The ethos of Facebook is primarily The Happy Valley.
Gleefully, photos of grandchildren, the perfect chocolate mousse, and the royalty check from publishing that book are posted. Even in sad events such as the death of a relative, the tone is upbeat. I have yet to come across a warning not to despair.
So, it's predictable that those of you fairly new in developing an online presence would assume you have to be positive. Always.
You have been told, for example, that the way to become more visible on the all-important professional social network LinkedIn is to comment on Pulse. So, you leave two-sentence compliments on the thought leadership piece. That's even the case when the post is a blatant sales pitch or a mere link to something already published on their own commercial website. Duh.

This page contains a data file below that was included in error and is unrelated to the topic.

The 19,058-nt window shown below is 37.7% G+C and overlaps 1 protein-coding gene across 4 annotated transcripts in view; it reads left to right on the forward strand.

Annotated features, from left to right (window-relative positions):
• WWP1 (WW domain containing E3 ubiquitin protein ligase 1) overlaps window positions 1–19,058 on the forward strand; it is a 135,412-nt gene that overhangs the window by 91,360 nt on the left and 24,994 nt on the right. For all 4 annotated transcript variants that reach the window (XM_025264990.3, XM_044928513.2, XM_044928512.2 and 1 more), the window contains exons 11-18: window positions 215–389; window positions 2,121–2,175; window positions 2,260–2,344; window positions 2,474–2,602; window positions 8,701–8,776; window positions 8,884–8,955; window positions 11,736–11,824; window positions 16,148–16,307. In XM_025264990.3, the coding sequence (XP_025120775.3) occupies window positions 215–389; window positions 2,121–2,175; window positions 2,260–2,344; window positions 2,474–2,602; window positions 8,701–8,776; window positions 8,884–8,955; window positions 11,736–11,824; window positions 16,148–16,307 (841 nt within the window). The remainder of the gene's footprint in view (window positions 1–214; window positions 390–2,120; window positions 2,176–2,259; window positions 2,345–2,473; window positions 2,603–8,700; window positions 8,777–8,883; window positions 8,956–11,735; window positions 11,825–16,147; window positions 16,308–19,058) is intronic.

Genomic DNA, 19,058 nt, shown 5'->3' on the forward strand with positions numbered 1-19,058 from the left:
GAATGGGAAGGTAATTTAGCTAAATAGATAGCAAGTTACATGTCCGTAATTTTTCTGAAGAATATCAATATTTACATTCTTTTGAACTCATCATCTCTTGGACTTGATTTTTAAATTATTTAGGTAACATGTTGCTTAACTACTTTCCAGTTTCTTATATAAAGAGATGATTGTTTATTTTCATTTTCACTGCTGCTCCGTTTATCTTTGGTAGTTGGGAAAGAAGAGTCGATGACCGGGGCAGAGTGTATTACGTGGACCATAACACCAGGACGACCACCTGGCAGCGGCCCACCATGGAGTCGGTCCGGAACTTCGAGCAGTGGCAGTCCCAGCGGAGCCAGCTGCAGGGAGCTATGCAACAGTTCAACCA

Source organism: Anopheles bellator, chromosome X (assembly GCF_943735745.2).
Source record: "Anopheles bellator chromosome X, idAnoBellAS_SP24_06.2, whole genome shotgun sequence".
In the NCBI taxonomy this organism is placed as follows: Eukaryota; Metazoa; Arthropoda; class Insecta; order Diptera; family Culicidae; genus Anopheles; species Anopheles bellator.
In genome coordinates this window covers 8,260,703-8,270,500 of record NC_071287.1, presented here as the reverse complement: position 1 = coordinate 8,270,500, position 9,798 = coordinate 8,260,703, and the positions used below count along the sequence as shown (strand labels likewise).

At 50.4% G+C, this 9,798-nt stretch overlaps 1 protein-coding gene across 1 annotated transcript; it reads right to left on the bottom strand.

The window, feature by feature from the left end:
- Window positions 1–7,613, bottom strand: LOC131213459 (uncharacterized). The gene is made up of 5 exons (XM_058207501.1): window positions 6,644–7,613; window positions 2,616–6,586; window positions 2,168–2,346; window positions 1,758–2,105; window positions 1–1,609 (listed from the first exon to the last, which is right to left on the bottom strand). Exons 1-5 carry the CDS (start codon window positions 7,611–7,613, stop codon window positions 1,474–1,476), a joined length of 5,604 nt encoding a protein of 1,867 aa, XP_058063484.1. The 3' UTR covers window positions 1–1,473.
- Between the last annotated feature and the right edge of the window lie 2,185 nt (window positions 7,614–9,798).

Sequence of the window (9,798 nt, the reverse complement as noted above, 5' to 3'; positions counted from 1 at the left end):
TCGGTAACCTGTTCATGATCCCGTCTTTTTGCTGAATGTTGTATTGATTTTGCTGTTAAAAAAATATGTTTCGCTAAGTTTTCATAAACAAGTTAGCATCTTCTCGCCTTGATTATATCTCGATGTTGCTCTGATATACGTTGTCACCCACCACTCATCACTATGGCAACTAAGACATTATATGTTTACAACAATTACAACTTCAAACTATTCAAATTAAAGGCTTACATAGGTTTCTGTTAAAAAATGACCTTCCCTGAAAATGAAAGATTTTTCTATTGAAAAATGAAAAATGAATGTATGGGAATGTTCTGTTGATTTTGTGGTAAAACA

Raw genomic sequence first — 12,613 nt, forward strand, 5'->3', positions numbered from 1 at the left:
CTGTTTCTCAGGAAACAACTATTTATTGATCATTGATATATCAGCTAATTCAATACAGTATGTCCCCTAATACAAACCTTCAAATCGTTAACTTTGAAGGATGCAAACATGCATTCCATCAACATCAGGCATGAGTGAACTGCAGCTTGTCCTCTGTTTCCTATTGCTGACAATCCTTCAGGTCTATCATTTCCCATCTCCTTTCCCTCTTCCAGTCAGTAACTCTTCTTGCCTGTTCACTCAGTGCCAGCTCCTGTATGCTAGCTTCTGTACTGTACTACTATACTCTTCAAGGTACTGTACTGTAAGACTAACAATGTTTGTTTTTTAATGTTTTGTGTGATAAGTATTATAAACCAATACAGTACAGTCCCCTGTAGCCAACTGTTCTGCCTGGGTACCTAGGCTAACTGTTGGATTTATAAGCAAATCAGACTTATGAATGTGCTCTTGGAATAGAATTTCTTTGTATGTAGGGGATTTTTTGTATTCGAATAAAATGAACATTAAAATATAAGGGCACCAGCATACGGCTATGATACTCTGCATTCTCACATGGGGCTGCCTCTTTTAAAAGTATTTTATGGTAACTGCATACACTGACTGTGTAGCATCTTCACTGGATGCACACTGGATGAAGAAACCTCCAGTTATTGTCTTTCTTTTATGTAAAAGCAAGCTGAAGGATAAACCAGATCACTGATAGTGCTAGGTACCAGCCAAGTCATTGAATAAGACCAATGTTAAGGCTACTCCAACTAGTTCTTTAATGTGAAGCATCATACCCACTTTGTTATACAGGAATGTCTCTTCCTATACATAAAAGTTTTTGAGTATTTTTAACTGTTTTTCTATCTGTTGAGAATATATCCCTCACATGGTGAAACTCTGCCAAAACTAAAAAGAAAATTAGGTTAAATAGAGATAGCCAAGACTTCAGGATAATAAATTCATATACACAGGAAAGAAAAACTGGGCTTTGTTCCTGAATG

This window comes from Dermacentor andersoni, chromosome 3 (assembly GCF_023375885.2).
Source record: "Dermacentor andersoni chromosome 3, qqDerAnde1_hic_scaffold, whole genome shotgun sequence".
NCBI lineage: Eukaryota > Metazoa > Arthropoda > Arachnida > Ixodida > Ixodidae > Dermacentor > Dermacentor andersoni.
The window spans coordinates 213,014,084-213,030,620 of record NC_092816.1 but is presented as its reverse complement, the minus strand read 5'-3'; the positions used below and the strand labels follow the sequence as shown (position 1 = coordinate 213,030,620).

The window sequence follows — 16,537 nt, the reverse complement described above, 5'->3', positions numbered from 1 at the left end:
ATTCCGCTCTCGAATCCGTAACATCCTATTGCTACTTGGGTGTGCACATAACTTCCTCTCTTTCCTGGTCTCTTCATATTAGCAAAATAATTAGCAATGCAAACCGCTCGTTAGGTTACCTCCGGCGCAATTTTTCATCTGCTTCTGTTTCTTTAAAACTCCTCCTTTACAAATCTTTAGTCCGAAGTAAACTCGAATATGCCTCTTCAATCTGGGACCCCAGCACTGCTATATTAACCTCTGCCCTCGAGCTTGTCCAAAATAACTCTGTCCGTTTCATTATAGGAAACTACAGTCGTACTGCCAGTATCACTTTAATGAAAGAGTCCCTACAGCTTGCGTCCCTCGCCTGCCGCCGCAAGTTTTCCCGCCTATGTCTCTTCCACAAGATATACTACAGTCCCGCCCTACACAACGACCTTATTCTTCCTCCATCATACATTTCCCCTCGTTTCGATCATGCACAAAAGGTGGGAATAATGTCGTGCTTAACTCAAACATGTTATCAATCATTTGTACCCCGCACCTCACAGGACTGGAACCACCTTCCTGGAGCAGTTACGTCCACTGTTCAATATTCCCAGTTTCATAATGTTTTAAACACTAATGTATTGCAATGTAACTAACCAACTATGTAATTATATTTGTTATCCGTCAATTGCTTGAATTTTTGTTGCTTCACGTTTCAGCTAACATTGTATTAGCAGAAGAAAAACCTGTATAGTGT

However, that's not the way to develop new business, expand a network, have recruiters notice you or even have folks check out your LinkedIn profile.
Professional life is not The Happy Valley. More things don't work than do work. That's why Silicon Valley has made standard A/B testing. And what does work doesn't do that perfectly.
So, take some of the sunshine out of your online presence. Demonstrate that you can identify the problems or flaws in whatever. And you go on to recommend a solution. Professional success comes from problem-solving. Not random praise.